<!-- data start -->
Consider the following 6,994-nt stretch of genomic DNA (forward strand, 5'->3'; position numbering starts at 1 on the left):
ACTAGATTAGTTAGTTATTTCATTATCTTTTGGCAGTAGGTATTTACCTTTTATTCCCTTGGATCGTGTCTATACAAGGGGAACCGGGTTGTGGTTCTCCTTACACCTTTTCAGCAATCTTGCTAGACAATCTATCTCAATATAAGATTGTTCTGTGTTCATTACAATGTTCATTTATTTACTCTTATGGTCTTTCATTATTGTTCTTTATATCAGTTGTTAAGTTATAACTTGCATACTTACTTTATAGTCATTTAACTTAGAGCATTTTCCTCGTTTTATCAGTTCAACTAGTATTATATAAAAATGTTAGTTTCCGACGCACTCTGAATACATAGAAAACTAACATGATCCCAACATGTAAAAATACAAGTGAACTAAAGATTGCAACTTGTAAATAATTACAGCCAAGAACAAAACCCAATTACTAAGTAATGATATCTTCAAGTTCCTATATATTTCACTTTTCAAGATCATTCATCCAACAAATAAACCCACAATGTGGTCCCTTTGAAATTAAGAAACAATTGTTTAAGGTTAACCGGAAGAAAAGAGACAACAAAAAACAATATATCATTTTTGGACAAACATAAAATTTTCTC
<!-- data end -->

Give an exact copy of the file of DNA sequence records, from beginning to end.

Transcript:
Consider the following 6,994-nt stretch of genomic DNA (forward strand, 5'->3'; position numbering starts at 1 on the left):
ACTAGATTAGTTAGTTATTTCATTATCTTTTGGCAGTAGGTATTTACCTTTTATTCCCTTGGATCGTGTCTATACAAGGGGAACCGGGTTGTGGTTCTCCTTACACCTTTTCAGCAATCTTGCTAGACAATCTATCTCAATATAAGATTGTTCTGTGTTCATTACAATGTTCATTTATTTACTCTTATGGTCTTTCATTATTGTTCTTTATATCAGTTGTTAAGTTATAACTTGCATACTTACTTTATAGTCATTTAACTTAGAGCATTTTCCTCGTTTTATCAGTTCAACTAGTATTATATAAAAATGTTAGTTTCCGACGCACTCTGAATACATAGAAAACTAACATGATCCCAACATGTAAAAATACAAGTGAACTAAAGATTGCAACTTGTAAATAATTACAGCCAAGAACAAAACCCAATTACTAAGTAATGATATCTTCAAGTTCCTATATATTTCACTTTTCAAGATCATTCATCCAACAAATAAACCCACAATGTGGTCCCTTTGAAATTAAGAAACAATTGTTTAAGGTTAACCGGAAGAAAAGAGACAACAAAAAACAATATATCATTTTTGGACAAACATAAAATTTTCTC